Apple has stated that the vulnerabilities pointed out in the latest WikiLeaks data dump from ‘Vault 7’ were fixed many years ago, and that the hacking methods purportedly used by the CIA would not work on today’s devices.

After assessing the claims put forth in the Vault 7 documents, Apple has asserted that while the vulnerabilities did exist at one time, they were fixed as early as 2009, and that later iterations of iPhones and Macs could not be exploited using the methods outlined. They also noted that the vulnerabilities and their fixes have long been a matter of public record.

‘Vault 7’ refers to a series of data dumps performed by the website that consist of confidential documents from the CIA, which purport to make public the agency’s ‘hacking arsenal.’ The most recent of the Vault 7 releases, made public just yesterday, claimed that the CIA could access information stored on Apple devices once they had physical access to the device in question.

Using a ‘sonic screwdriver’ attack, the WikiLeaks documents say, the CIA could infect a Mac’s firmware using an Ethernet adapter plugged into the device’s Thunderbolt port. A different document described how an agent could infect a new iPhone as well.

With the release, WikiLeaks posited the possibility that physical access to a device was not always necessary, because the physical asset attacks by the CIA could have been used to infect a target’s supply chain by intercepting and infecting communications.

“While CIA assets are sometimes used to physically infect systems in the custody of a target it is likely that many CIA physical access attacks have infected the targeted organization’s supply chain including by interdicting mail orders and other shipments (opening, infecting, and resending) leaving the United States or otherwise.”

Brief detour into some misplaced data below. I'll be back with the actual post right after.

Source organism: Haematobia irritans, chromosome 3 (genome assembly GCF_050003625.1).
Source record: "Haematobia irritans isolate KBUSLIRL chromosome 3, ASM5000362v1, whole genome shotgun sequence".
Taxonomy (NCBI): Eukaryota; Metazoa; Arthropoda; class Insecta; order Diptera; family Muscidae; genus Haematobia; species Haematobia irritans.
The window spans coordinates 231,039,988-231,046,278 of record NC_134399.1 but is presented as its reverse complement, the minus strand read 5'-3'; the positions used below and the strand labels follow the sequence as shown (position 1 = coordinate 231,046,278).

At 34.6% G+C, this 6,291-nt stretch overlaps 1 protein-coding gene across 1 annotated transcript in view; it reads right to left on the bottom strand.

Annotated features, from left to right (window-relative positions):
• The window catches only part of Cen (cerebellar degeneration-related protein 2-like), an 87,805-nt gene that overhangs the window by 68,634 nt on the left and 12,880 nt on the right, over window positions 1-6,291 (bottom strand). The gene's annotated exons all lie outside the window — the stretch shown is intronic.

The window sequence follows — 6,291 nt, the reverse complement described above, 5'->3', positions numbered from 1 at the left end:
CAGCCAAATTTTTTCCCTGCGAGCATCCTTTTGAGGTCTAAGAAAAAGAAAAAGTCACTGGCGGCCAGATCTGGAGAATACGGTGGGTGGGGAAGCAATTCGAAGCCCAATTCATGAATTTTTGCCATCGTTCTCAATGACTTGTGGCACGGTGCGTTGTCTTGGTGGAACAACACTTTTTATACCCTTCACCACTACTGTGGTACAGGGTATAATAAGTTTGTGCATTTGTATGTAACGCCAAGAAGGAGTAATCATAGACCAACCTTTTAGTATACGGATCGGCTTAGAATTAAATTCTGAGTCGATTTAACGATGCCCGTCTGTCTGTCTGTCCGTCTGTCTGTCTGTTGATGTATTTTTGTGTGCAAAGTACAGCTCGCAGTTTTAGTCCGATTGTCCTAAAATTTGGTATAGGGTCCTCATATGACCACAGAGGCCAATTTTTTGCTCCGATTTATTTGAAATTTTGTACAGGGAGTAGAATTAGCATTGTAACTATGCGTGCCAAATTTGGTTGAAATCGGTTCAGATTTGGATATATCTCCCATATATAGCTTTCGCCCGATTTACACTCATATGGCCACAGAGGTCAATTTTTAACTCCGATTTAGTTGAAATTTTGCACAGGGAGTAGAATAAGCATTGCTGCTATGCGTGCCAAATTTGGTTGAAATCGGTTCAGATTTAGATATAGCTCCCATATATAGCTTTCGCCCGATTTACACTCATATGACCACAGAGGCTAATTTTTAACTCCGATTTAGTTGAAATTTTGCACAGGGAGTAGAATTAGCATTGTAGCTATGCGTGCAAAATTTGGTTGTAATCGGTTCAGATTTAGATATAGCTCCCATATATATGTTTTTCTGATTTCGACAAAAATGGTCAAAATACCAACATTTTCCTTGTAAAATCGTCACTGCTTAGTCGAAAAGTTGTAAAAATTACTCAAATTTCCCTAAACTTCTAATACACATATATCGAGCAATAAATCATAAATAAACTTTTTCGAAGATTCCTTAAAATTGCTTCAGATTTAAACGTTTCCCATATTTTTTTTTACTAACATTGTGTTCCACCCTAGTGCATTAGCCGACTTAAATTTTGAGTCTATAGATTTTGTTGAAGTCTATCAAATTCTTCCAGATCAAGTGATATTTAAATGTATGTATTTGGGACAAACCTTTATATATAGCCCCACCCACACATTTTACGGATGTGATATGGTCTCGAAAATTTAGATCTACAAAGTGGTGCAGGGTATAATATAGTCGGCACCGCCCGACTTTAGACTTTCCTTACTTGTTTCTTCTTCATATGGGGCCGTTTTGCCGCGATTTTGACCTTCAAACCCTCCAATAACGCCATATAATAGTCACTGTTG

In a written statement delivered to Business Insider, Apple confirmed that the vulnerabilities from the Vault 7 documents were known and fixed years ago. The iPhone vulnerability, in particular, affected only the iPhone 3G and was fixed in 2009 with the release of the 3GS. The Mac vulnerability was recognized and corrected in all Macs as of 2013.

The company also confirmed that they have not negotiated with WikiLeaks for information, and have instructed the company to submit any information pertaining to the company or its devices through standard channels. Apple has not received any confidential information from WikiLeaks, the company asserts, and all information about Apple and its products from Vault 7 is already part of the public domain.

The statement concludes, “We are tireless defenders of our users’ security and privacy, but we do not condone theft or coordinate with those that threaten to harm our users.”